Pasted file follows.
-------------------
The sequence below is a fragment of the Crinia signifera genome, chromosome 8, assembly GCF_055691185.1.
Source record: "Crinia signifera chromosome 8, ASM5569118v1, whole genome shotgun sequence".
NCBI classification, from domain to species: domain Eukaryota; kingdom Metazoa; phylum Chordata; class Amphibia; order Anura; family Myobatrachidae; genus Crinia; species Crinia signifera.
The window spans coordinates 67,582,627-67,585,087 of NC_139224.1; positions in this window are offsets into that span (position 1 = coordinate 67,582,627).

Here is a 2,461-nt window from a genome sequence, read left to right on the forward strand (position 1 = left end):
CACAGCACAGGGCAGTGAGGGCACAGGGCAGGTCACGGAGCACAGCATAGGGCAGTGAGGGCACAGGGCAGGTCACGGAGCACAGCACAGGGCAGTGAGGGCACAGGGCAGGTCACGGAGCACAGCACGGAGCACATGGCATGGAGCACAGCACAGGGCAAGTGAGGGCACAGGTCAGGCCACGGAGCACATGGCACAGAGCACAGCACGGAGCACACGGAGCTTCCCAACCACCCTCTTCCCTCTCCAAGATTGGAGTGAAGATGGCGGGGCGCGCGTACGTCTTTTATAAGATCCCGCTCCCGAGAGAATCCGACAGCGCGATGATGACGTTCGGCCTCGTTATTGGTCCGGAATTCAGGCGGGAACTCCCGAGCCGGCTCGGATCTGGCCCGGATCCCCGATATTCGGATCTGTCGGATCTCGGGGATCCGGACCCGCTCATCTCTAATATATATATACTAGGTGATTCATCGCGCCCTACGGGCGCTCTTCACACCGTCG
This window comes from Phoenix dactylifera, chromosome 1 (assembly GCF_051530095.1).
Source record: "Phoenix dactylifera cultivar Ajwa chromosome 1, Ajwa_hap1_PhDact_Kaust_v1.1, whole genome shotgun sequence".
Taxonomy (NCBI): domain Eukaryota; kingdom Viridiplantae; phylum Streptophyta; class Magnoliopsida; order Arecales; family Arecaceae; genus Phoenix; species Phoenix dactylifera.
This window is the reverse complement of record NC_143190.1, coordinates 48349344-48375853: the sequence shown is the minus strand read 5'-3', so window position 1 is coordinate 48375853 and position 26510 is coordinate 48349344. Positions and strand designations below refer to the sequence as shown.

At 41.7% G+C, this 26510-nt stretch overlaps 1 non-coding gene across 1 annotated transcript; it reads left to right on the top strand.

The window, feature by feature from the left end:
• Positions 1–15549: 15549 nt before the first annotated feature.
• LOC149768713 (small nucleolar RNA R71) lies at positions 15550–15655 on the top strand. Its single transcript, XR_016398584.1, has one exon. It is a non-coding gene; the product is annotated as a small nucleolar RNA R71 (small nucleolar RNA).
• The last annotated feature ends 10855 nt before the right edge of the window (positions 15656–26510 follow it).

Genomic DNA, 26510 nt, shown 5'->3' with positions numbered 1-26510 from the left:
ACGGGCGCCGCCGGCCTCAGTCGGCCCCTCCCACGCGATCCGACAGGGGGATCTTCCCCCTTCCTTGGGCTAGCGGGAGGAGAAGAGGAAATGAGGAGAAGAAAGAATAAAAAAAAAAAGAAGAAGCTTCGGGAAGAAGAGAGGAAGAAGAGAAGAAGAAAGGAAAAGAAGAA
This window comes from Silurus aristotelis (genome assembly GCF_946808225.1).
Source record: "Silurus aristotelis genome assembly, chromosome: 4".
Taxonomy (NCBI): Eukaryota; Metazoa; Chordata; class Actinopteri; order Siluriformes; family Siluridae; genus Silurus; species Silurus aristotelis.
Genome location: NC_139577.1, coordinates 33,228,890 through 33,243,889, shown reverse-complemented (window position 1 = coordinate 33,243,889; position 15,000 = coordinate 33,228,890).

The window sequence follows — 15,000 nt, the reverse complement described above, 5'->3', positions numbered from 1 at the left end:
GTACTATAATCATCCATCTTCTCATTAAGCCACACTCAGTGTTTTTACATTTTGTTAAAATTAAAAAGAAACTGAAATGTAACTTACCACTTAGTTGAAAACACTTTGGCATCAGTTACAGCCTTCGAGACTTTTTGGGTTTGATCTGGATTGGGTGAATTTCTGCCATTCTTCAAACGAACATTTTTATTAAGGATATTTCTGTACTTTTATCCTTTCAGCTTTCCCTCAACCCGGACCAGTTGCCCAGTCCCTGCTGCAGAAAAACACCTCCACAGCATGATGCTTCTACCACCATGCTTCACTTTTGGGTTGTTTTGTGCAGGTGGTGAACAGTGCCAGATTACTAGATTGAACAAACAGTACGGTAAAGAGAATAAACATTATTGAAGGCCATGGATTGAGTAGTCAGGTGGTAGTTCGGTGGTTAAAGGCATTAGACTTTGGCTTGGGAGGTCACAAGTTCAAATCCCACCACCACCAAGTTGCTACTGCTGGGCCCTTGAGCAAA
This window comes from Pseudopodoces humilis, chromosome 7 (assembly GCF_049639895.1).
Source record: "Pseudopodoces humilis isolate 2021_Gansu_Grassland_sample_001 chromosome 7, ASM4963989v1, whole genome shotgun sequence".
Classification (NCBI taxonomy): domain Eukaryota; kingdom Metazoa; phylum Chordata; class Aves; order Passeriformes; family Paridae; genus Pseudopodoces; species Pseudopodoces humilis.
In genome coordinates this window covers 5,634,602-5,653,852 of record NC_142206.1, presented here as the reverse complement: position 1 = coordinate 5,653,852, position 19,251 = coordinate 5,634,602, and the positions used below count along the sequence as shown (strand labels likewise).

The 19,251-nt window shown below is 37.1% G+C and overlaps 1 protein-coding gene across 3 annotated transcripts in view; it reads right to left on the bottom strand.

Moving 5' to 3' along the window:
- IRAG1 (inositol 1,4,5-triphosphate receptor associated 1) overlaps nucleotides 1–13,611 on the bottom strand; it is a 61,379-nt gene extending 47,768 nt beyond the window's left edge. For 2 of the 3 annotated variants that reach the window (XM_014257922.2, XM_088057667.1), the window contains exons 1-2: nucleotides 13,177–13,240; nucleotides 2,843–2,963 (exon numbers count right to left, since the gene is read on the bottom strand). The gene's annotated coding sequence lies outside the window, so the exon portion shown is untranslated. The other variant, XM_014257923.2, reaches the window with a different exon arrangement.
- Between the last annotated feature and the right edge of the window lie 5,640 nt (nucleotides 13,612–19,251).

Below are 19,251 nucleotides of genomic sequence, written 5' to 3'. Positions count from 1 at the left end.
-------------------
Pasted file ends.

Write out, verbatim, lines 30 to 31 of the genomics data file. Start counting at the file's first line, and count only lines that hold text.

- IRAG1 (inositol 1,4,5-triphosphate receptor associated 1) overlaps nucleotides 1–13,611 on the bottom strand; it is a 61,379-nt gene extending 47,768 nt beyond the window's left edge. For 2 of the 3 annotated variants that reach the window (XM_014257922.2, XM_088057667.1), the window contains exons 1-2: nucleotides 13,177–13,240; nucleotides 2,843–2,963 (exon numbers count right to left, since the gene is read on the bottom strand). The gene's annotated coding sequence lies outside the window, so the exon portion shown is untranslated. The other variant, XM_014257923.2, reaches the window with a different exon arrangement.
- Between the last annotated feature and the right edge of the window lie 5,640 nt (nucleotides 13,612–19,251).